mid-20th century. The ability to expose and access all forms of data in
a friction-free, low-cost manner via the Internet permanently alters
hierarchies that ruled over the last millennium."
It still sounds like there's a place for the little man in online sales - now that can't be bad, can it?
Over the last couple of months the BBC has aired a TV series called the Dragon's Den, where would-be entrepreneurs pitch their ideas to a panel of 5 successful business people in the hope of getting some investment. One of the panelists was Rachel Elnaugh, a businesswoman who founded the successful company Red Letter Days 15 years ago and which is now a £25 million business.
Well, it seems that Red Letter Days is looking to recruit some Strategic Development Managers and is cleverly using Rachel Elnaugh's increased media profile to advertise these positions. Here is a taste of the adverts that were placed in last week's Guardian:
If you've been lured into the Dragon's Den, BBC2's new 'business start
up' show, you'll have seen me warm to some great ideas - and also singe
a few misplaced egos. Now it's your opportunity to face me and pitch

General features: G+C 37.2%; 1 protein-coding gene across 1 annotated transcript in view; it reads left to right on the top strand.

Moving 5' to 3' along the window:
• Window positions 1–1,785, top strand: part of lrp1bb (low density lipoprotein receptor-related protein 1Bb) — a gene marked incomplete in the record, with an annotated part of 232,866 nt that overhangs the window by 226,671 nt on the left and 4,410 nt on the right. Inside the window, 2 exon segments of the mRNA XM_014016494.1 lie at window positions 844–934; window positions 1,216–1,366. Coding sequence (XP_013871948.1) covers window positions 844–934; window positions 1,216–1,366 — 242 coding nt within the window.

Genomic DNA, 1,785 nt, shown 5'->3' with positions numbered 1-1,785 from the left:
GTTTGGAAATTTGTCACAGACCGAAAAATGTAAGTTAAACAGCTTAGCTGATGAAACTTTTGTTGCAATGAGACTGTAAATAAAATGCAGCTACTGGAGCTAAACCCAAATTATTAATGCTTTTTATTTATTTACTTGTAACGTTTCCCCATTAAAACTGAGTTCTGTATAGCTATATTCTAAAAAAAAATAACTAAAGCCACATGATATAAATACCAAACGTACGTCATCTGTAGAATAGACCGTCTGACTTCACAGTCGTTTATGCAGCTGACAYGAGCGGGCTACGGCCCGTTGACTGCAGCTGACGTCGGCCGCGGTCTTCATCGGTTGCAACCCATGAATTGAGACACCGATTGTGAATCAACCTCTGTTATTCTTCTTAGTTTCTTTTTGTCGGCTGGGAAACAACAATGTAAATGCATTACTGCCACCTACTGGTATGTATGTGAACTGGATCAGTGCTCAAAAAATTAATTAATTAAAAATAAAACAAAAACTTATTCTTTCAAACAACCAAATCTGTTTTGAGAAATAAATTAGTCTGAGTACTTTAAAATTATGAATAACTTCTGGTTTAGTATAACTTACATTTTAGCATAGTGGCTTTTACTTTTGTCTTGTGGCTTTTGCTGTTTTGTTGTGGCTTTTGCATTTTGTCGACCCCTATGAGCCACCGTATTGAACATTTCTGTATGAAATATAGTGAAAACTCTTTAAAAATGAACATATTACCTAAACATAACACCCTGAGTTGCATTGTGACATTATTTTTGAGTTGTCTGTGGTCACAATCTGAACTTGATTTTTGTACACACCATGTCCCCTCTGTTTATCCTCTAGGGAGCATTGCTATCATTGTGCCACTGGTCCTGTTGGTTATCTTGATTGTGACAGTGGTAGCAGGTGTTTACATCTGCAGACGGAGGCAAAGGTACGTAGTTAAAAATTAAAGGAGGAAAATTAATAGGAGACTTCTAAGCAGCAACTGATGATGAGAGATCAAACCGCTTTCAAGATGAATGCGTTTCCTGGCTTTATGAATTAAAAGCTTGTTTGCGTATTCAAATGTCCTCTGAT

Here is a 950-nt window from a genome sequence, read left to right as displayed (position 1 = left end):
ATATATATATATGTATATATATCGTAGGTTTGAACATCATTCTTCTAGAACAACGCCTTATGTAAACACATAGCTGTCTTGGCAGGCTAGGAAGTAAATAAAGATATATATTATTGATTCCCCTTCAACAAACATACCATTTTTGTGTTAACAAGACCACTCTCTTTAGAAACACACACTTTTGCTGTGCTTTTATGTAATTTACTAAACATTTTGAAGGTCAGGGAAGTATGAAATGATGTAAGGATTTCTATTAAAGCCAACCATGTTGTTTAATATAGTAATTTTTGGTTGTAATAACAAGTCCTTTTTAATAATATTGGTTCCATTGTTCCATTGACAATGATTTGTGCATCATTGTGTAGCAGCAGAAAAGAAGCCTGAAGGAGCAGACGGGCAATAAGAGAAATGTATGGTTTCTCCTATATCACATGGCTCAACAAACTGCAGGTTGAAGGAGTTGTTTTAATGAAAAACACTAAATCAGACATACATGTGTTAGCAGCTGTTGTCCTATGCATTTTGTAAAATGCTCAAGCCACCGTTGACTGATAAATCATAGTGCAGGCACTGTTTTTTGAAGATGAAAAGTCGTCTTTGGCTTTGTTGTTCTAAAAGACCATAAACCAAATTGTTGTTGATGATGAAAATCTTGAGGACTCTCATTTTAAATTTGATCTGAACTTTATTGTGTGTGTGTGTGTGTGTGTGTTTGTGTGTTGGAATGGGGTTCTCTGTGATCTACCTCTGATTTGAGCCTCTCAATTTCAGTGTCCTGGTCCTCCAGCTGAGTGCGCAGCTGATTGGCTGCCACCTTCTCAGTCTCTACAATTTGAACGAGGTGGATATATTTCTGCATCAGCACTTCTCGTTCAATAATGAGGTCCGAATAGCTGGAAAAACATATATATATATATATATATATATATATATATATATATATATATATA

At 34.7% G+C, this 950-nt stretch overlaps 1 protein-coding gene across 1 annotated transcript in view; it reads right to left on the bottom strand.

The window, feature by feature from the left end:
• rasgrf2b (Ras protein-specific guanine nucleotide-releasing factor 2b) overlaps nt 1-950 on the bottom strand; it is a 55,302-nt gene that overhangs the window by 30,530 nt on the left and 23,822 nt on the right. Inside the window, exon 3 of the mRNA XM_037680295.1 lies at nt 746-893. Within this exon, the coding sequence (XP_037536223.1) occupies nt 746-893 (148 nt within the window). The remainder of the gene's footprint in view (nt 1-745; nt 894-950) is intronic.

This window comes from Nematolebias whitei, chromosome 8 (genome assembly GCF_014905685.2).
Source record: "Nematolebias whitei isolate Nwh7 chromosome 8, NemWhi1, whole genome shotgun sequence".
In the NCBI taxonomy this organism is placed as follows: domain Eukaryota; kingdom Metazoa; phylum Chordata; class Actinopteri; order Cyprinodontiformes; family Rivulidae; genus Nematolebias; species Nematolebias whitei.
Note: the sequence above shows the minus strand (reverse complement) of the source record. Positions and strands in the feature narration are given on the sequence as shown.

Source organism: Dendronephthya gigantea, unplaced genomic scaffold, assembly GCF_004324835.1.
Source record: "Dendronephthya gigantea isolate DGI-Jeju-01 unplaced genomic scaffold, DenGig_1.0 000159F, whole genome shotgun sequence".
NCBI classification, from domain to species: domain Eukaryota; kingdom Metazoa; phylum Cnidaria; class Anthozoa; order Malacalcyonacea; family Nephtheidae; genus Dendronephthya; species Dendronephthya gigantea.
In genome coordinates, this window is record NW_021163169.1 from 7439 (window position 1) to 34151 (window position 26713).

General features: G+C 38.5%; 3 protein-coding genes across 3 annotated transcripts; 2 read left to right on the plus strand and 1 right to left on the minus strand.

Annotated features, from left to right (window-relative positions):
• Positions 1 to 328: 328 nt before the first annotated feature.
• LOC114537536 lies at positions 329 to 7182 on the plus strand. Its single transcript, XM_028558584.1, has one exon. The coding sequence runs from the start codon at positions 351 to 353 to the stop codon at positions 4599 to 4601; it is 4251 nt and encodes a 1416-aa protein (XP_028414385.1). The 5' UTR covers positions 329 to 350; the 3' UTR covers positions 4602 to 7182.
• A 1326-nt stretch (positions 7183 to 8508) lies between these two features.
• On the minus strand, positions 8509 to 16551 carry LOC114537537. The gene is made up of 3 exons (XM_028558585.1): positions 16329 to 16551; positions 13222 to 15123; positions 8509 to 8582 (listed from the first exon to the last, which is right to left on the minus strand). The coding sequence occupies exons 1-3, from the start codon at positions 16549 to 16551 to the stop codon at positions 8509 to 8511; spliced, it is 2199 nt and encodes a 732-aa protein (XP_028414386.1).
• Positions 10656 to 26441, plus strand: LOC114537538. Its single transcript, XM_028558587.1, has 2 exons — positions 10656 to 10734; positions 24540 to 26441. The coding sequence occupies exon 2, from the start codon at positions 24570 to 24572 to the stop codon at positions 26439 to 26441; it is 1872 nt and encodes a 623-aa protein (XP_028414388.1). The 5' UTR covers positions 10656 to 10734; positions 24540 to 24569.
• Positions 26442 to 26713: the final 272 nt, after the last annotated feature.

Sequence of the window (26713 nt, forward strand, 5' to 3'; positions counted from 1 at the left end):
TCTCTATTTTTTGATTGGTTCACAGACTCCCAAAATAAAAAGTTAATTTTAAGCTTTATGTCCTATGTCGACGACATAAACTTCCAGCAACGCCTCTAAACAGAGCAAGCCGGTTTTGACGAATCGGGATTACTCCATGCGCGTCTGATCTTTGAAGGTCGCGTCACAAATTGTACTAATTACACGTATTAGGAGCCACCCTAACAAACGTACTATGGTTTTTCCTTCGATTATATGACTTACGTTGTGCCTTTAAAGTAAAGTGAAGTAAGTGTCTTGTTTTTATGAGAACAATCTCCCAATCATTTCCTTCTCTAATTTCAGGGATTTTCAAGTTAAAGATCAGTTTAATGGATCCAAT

your most valuable product - yourself.
This time my den is Red Letter Days, the company I founded, which is
now a £25 million business and the UK's leading 'experience' brand.
This fun advert ends with the invitation:
So if you've got a burning ambition and think you can charm a dragon, I want to hear from you.
If you'd like to enter the Dragon's Den, go visit the Guardian website (before 18th February).
How often have you gone to a website, been invited to sign up and then found that you would have to pay subscription? Having been directed to the AdAge website from a business blog, it was refreshing to see straight away that subscription was free (though for premium articles you do have to pay).